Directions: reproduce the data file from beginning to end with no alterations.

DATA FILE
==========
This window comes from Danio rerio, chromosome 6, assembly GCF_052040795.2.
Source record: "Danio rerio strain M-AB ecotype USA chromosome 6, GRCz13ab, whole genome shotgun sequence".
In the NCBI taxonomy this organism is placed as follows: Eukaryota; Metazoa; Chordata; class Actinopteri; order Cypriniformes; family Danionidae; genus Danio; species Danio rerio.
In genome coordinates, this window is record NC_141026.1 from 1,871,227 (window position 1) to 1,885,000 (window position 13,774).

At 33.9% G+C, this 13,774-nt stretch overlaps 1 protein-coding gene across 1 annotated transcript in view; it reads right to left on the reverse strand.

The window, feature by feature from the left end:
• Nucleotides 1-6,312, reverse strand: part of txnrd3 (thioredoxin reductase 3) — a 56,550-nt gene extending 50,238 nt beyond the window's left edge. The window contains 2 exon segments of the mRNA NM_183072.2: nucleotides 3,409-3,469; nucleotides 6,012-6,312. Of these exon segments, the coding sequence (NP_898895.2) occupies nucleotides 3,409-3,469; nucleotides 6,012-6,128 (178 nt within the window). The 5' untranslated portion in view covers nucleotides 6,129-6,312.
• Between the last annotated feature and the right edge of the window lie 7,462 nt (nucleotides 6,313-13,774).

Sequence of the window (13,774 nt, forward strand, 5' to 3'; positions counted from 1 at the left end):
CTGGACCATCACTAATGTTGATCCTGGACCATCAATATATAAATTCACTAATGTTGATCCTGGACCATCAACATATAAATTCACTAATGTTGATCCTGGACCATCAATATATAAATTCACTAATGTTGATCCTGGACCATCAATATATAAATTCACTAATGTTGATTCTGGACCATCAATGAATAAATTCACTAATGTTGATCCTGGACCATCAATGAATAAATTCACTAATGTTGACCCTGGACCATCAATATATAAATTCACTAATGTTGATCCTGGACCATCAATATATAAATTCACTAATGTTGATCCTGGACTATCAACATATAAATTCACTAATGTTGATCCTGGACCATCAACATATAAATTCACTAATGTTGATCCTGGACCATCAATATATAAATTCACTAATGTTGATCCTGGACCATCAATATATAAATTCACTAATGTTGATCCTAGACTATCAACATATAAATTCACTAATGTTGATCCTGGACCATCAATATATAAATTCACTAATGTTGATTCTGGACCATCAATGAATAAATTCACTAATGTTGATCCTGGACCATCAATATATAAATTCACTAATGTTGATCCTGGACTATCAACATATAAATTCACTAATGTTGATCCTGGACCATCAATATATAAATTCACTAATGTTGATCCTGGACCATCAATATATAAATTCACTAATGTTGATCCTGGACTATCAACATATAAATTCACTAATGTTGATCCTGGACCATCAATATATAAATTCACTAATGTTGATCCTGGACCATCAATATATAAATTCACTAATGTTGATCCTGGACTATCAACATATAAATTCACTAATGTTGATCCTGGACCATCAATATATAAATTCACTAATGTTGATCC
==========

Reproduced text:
This window comes from Danio rerio, chromosome 6, assembly GCF_052040795.2.
Source record: "Danio rerio strain M-AB ecotype USA chromosome 6, GRCz13ab, whole genome shotgun sequence".
In the NCBI taxonomy this organism is placed as follows: Eukaryota; Metazoa; Chordata; class Actinopteri; order Cypriniformes; family Danionidae; genus Danio; species Danio rerio.
In genome coordinates, this window is record NC_141026.1 from 1,871,227 (window position 1) to 1,885,000 (window position 13,774).

At 33.9% G+C, this 13,774-nt stretch overlaps 1 protein-coding gene across 1 annotated transcript in view; it reads right to left on the reverse strand.

The window, feature by feature from the left end:
• Nucleotides 1-6,312, reverse strand: part of txnrd3 (thioredoxin reductase 3) — a 56,550-nt gene extending 50,238 nt beyond the window's left edge. The window contains 2 exon segments of the mRNA NM_183072.2: nucleotides 3,409-3,469; nucleotides 6,012-6,312. Of these exon segments, the coding sequence (NP_898895.2) occupies nucleotides 3,409-3,469; nucleotides 6,012-6,128 (178 nt within the window). The 5' untranslated portion in view covers nucleotides 6,129-6,312.
• Between the last annotated feature and the right edge of the window lie 7,462 nt (nucleotides 6,313-13,774).

Sequence of the window (13,774 nt, forward strand, 5' to 3'; positions counted from 1 at the left end):
CTGGACCATCACTAATGTTGATCCTGGACCATCAATATATAAATTCACTAATGTTGATCCTGGACCATCAACATATAAATTCACTAATGTTGATCCTGGACCATCAATATATAAATTCACTAATGTTGATCCTGGACCATCAATATATAAATTCACTAATGTTGATTCTGGACCATCAATGAATAAATTCACTAATGTTGATCCTGGACCATCAATGAATAAATTCACTAATGTTGACCCTGGACCATCAATATATAAATTCACTAATGTTGATCCTGGACCATCAATATATAAATTCACTAATGTTGATCCTGGACTATCAACATATAAATTCACTAATGTTGATCCTGGACCATCAACATATAAATTCACTAATGTTGATCCTGGACCATCAATATATAAATTCACTAATGTTGATCCTGGACCATCAATATATAAATTCACTAATGTTGATCCTAGACTATCAACATATAAATTCACTAATGTTGATCCTGGACCATCAATATATAAATTCACTAATGTTGATTCTGGACCATCAATGAATAAATTCACTAATGTTGATCCTGGACCATCAATATATAAATTCACTAATGTTGATCCTGGACTATCAACATATAAATTCACTAATGTTGATCCTGGACCATCAATATATAAATTCACTAATGTTGATCCTGGACCATCAATATATAAATTCACTAATGTTGATCCTGGACTATCAACATATAAATTCACTAATGTTGATCCTGGACCATCAATATATAAATTCACTAATGTTGATCCTGGACCATCAATATATAAATTCACTAATGTTGATCCTGGACTATCAACATATAAATTCACTAATGTTGATCCTGGACCATCAATATATAAATTCACTAATGTTGATCC